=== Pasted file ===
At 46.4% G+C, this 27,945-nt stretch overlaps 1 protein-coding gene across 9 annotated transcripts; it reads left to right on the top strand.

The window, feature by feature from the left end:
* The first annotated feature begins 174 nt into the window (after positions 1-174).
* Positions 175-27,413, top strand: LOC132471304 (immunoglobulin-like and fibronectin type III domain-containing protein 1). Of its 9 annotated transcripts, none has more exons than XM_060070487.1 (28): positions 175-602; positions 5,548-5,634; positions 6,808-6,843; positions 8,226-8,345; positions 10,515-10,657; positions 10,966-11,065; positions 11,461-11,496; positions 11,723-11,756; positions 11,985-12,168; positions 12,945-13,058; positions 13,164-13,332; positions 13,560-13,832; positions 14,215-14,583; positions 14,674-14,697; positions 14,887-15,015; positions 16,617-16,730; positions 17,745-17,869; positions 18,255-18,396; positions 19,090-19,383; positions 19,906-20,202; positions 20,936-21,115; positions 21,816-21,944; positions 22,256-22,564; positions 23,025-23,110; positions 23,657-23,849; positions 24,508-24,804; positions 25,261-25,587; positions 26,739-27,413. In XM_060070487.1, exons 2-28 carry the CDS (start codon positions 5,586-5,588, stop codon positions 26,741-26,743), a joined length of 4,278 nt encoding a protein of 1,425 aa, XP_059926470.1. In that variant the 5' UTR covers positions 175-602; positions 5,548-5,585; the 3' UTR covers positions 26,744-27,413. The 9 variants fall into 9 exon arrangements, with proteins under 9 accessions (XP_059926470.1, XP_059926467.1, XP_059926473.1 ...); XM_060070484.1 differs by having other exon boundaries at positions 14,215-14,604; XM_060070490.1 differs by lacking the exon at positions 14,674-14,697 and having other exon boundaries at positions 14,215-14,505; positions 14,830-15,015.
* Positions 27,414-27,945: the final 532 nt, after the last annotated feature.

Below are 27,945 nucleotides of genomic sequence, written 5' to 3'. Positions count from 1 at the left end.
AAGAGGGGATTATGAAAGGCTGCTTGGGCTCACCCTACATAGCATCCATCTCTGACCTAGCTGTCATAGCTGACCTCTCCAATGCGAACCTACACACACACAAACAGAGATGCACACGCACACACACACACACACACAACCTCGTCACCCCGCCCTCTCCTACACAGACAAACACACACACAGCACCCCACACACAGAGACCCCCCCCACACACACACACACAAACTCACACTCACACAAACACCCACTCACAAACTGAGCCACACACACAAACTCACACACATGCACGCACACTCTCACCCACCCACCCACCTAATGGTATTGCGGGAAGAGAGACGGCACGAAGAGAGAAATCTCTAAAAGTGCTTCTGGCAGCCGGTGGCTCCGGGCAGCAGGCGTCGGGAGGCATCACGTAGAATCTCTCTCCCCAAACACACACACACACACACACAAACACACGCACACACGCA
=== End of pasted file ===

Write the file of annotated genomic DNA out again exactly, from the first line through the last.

At 46.4% G+C, this 27,945-nt stretch overlaps 1 protein-coding gene across 9 annotated transcripts; it reads left to right on the top strand.

The window, feature by feature from the left end:
* The first annotated feature begins 174 nt into the window (after positions 1-174).
* Positions 175-27,413, top strand: LOC132471304 (immunoglobulin-like and fibronectin type III domain-containing protein 1). Of its 9 annotated transcripts, none has more exons than XM_060070487.1 (28): positions 175-602; positions 5,548-5,634; positions 6,808-6,843; positions 8,226-8,345; positions 10,515-10,657; positions 10,966-11,065; positions 11,461-11,496; positions 11,723-11,756; positions 11,985-12,168; positions 12,945-13,058; positions 13,164-13,332; positions 13,560-13,832; positions 14,215-14,583; positions 14,674-14,697; positions 14,887-15,015; positions 16,617-16,730; positions 17,745-17,869; positions 18,255-18,396; positions 19,090-19,383; positions 19,906-20,202; positions 20,936-21,115; positions 21,816-21,944; positions 22,256-22,564; positions 23,025-23,110; positions 23,657-23,849; positions 24,508-24,804; positions 25,261-25,587; positions 26,739-27,413. In XM_060070487.1, exons 2-28 carry the CDS (start codon positions 5,586-5,588, stop codon positions 26,741-26,743), a joined length of 4,278 nt encoding a protein of 1,425 aa, XP_059926470.1. In that variant the 5' UTR covers positions 175-602; positions 5,548-5,585; the 3' UTR covers positions 26,744-27,413. The 9 variants fall into 9 exon arrangements, with proteins under 9 accessions (XP_059926470.1, XP_059926467.1, XP_059926473.1 ...); XM_060070484.1 differs by having other exon boundaries at positions 14,215-14,604; XM_060070490.1 differs by lacking the exon at positions 14,674-14,697 and having other exon boundaries at positions 14,215-14,505; positions 14,830-15,015.
* Positions 27,414-27,945: the final 532 nt, after the last annotated feature.

Below are 27,945 nucleotides of genomic sequence, written 5' to 3'. Positions count from 1 at the left end.
AAGAGGGGATTATGAAAGGCTGCTTGGGCTCACCCTACATAGCATCCATCTCTGACCTAGCTGTCATAGCTGACCTCTCCAATGCGAACCTACACACACACAAACAGAGATGCACACGCACACACACACACACACACAACCTCGTCACCCCGCCCTCTCCTACACAGACAAACACACACACAGCACCCCACACACAGAGACCCCCCCCACACACACACACACAAACTCACACTCACACAAACACCCACTCACAAACTGAGCCACACACACAAACTCACACACATGCACGCACACTCTCACCCACCCACCCACCTAATGGTATTGCGGGAAGAGAGACGGCACGAAGAGAGAAATCTCTAAAAGTGCTTCTGGCAGCCGGTGGCTCCGGGCAGCAGGCGTCGGGAGGCATCACGTAGAATCTCTCTCCCCAAACACACACACACACACACACAAACACACGCACACACGCA